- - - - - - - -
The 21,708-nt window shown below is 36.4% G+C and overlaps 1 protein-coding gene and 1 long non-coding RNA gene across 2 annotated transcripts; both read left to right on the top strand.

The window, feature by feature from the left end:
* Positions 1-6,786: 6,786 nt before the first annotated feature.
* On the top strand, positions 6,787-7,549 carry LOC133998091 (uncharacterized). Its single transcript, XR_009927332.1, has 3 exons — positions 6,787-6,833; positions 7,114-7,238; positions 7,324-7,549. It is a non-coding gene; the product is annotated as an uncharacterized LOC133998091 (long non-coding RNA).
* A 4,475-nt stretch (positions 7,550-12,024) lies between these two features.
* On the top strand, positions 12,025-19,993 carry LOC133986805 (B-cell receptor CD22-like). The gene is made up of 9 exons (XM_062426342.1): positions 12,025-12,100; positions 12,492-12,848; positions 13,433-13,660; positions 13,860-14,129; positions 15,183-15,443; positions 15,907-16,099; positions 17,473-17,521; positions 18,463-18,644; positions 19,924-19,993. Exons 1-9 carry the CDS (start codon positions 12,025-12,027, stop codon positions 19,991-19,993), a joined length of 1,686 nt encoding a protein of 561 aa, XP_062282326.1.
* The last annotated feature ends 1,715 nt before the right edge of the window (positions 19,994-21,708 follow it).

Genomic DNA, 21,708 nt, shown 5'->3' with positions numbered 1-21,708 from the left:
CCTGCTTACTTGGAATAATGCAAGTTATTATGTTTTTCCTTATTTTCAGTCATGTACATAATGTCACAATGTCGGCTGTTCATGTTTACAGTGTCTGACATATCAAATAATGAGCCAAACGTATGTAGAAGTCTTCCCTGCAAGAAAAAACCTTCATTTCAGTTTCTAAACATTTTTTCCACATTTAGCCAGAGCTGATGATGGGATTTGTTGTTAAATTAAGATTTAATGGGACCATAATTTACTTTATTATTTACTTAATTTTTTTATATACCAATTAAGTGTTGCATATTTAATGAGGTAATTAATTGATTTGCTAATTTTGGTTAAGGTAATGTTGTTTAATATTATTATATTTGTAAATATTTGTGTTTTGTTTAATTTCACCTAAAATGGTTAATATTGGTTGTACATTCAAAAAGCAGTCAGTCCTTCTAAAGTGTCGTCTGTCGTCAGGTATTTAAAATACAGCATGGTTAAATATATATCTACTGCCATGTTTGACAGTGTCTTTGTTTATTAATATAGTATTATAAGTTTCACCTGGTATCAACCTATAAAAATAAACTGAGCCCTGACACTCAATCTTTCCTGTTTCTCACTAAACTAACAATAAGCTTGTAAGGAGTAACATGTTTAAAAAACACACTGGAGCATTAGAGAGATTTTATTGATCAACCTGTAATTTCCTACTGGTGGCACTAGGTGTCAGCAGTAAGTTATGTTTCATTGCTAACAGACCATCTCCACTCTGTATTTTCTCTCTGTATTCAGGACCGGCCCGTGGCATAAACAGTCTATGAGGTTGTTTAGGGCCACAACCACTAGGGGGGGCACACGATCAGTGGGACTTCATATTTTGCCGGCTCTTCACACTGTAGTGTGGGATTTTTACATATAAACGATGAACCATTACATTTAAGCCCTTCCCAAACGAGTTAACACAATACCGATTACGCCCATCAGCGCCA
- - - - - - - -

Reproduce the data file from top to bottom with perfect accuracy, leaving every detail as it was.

The 21,708-nt window shown below is 36.4% G+C and overlaps 1 protein-coding gene and 1 long non-coding RNA gene across 2 annotated transcripts; both read left to right on the top strand.

The window, feature by feature from the left end:
* Positions 1-6,786: 6,786 nt before the first annotated feature.
* On the top strand, positions 6,787-7,549 carry LOC133998091 (uncharacterized). Its single transcript, XR_009927332.1, has 3 exons — positions 6,787-6,833; positions 7,114-7,238; positions 7,324-7,549. It is a non-coding gene; the product is annotated as an uncharacterized LOC133998091 (long non-coding RNA).
* A 4,475-nt stretch (positions 7,550-12,024) lies between these two features.
* On the top strand, positions 12,025-19,993 carry LOC133986805 (B-cell receptor CD22-like). The gene is made up of 9 exons (XM_062426342.1): positions 12,025-12,100; positions 12,492-12,848; positions 13,433-13,660; positions 13,860-14,129; positions 15,183-15,443; positions 15,907-16,099; positions 17,473-17,521; positions 18,463-18,644; positions 19,924-19,993. Exons 1-9 carry the CDS (start codon positions 12,025-12,027, stop codon positions 19,991-19,993), a joined length of 1,686 nt encoding a protein of 561 aa, XP_062282326.1.
* The last annotated feature ends 1,715 nt before the right edge of the window (positions 19,994-21,708 follow it).

Genomic DNA, 21,708 nt, shown 5'->3' with positions numbered 1-21,708 from the left:
CCTGCTTACTTGGAATAATGCAAGTTATTATGTTTTTCCTTATTTTCAGTCATGTACATAATGTCACAATGTCGGCTGTTCATGTTTACAGTGTCTGACATATCAAATAATGAGCCAAACGTATGTAGAAGTCTTCCCTGCAAGAAAAAACCTTCATTTCAGTTTCTAAACATTTTTTCCACATTTAGCCAGAGCTGATGATGGGATTTGTTGTTAAATTAAGATTTAATGGGACCATAATTTACTTTATTATTTACTTAATTTTTTTATATACCAATTAAGTGTTGCATATTTAATGAGGTAATTAATTGATTTGCTAATTTTGGTTAAGGTAATGTTGTTTAATATTATTATATTTGTAAATATTTGTGTTTTGTTTAATTTCACCTAAAATGGTTAATATTGGTTGTACATTCAAAAAGCAGTCAGTCCTTCTAAAGTGTCGTCTGTCGTCAGGTATTTAAAATACAGCATGGTTAAATATATATCTACTGCCATGTTTGACAGTGTCTTTGTTTATTAATATAGTATTATAAGTTTCACCTGGTATCAACCTATAAAAATAAACTGAGCCCTGACACTCAATCTTTCCTGTTTCTCACTAAACTAACAATAAGCTTGTAAGGAGTAACATGTTTAAAAAACACACTGGAGCATTAGAGAGATTTTATTGATCAACCTGTAATTTCCTACTGGTGGCACTAGGTGTCAGCAGTAAGTTATGTTTCATTGCTAACAGACCATCTCCACTCTGTATTTTCTCTCTGTATTCAGGACCGGCCCGTGGCATAAACAGTCTATGAGGTTGTTTAGGGCCACAACCACTAGGGGGGGCACACGATCAGTGGGACTTCATATTTTGCCGGCTCTTCACACTGTAGTGTGGGATTTTTACATATAAACGATGAACCATTACATTTAAGCCCTTCCCAAACGAGTTAACACAATACCGATTACGCCCATCAGCGCCA